Monday, January 20, 2014
Henry and siblings when just a couple of weeks old. Henry is one of the smallest birds in the nesting box.
One of the favorite posts from one of my other blogs, "What I Learned from Daniel" was this one, which concerns the life and passing of a young rooster. This post originally appeared there on November 1, 2011.
Those of you who are ardent followers of this blog may remember that two days before Daniel's sudden Autumn passing,now three years ago, that Daniel purchased a beautiful young rooster to watch our chickens. Daniel named him "Ross the Rooster" because Ross is a Rhode Island Red. Ross is still very much with us, and has sired about a hundred chickens and young roosters. One of those young roosters hatched about a year and a half ago was "Little Henry". "Little Henry" was the same size as his siblings as a hatchling, but very quickly, they surpassed him in size and in speed and agility. It wasn't long until we had to place Little Henry in a cage beside them,so that he would not have to compete with them for food, wouldn't get stepped on, could get water, and wouldn't be picked on by his more aggressive larger teen brothers. I did some research as to why Little Henry appeared not to be growing, and why he appeared to have a much paler comb than his counterparts and I came to the conclusion from references,and from the vet's suggestions, that he likely had a heart defect which would limit his abilities as a rooster and likely shorten his life. Most good farmers would have ended his life, but I never said I was a good farmer, and as long as an animal appears to be enjoying his time on Earth, in the warm sun, enjoying pecking the insects in the grass, and getting those tick eggs out of here on occasion, I tend to allow animals to eat and live, until they are called home. Little Henry has been doing rather well. He has been enjoying his life, periodically ambulating alone around the outside of the cages, basking in sunlight, and even seems to be gradually putting on some weight. Our plan for the winter was to shelter him more than his brothers, so that he would not be subject to as broad temperature excursions as his brothers would likely easily tolerate. With a heart defect, he would be more prone to pneumonia.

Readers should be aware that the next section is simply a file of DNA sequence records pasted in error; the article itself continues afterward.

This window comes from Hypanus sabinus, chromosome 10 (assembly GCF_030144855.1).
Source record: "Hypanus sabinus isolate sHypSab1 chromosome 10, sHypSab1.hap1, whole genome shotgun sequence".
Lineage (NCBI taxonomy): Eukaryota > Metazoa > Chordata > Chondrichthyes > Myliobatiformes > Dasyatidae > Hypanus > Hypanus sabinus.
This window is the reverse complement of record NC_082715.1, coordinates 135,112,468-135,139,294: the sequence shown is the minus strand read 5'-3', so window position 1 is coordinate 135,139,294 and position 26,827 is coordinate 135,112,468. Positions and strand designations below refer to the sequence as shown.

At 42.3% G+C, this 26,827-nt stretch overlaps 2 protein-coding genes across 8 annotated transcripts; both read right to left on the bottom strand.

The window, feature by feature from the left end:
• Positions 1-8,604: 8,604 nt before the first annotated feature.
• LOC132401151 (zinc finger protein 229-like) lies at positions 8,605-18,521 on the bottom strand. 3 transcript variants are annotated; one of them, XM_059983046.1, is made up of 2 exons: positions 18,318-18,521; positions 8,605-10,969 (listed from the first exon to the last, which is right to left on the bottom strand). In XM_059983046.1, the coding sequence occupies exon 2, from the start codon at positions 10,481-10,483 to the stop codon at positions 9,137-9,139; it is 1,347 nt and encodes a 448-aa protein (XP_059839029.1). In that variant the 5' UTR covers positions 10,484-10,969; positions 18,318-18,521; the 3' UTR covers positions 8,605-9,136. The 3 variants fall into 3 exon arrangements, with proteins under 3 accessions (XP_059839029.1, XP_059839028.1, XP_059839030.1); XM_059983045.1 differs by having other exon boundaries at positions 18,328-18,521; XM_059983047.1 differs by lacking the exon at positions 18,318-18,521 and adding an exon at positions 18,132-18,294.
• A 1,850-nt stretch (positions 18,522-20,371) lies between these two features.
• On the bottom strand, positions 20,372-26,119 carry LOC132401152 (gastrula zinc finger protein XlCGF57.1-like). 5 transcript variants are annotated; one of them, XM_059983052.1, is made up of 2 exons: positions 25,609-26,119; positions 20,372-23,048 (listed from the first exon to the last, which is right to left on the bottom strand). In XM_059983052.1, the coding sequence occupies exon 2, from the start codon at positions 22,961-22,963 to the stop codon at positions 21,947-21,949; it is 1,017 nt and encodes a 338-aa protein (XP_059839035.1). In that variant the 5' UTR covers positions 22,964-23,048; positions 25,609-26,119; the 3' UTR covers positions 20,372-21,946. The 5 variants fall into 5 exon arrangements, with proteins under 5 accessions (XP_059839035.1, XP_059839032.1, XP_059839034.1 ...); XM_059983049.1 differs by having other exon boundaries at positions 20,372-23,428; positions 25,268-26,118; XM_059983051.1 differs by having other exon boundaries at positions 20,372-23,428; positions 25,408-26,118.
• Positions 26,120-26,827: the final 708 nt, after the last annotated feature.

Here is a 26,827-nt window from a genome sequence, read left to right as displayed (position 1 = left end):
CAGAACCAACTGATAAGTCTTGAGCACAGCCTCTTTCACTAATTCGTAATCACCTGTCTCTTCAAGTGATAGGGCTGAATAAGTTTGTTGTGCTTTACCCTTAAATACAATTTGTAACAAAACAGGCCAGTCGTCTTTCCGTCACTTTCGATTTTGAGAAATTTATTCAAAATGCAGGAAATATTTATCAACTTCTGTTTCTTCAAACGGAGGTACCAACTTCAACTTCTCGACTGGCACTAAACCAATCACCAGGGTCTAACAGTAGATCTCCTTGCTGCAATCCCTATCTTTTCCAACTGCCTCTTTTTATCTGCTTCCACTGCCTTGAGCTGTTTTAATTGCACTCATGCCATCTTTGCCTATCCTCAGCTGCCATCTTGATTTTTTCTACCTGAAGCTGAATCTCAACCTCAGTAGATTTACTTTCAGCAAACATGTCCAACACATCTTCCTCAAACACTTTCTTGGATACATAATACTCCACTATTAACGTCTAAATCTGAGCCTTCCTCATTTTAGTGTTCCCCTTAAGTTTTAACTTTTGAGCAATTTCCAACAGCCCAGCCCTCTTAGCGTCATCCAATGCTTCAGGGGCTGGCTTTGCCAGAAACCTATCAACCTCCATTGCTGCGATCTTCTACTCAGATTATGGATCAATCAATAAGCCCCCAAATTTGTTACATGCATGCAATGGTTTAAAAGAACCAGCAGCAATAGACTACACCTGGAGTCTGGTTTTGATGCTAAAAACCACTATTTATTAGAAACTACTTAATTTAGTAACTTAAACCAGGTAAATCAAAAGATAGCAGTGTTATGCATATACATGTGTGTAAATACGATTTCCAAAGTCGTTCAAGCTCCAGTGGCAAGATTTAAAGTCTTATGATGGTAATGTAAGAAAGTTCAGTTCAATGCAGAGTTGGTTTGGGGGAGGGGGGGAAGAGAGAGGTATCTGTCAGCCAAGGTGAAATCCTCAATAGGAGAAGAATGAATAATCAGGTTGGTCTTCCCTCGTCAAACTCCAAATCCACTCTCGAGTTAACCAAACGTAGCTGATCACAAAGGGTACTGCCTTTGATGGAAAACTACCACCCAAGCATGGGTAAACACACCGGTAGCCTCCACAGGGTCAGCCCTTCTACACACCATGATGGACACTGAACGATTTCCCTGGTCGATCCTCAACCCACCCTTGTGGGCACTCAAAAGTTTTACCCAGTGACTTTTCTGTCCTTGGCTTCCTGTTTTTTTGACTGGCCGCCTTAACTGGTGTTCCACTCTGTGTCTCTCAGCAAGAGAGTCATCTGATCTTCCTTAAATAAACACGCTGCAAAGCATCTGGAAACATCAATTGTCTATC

Last night, my husband brought little Henry into the barn, where it is warmer over night especially since we have had two hard frosts overnight the last two nights. He ate his grains and comfortably closed his eyes, as if to go to sleep. This morning, when my husband checked on him to consider putting him out again, in his neighboring cage, Little Henry had passed. Little Henry will not be enduring the long winter. He will not be here to bask in the sunlight of Spring next year. He will however, join a sister and a brother who passed before him, and a few hatchlings who did not make it into this world, and the sweet little rooster who never got beyond half normal size will bring joy to Daniel, who will be pleased to see the legacy of his rooster.
I am pleased that if Little Henry had to pass, that he did so, quietly and comfortably in his sleep. Goodnight Little Henry. I really enjoyed our time with you. Thanks for coming. Tell Daniel and Dad hello and that we love them too.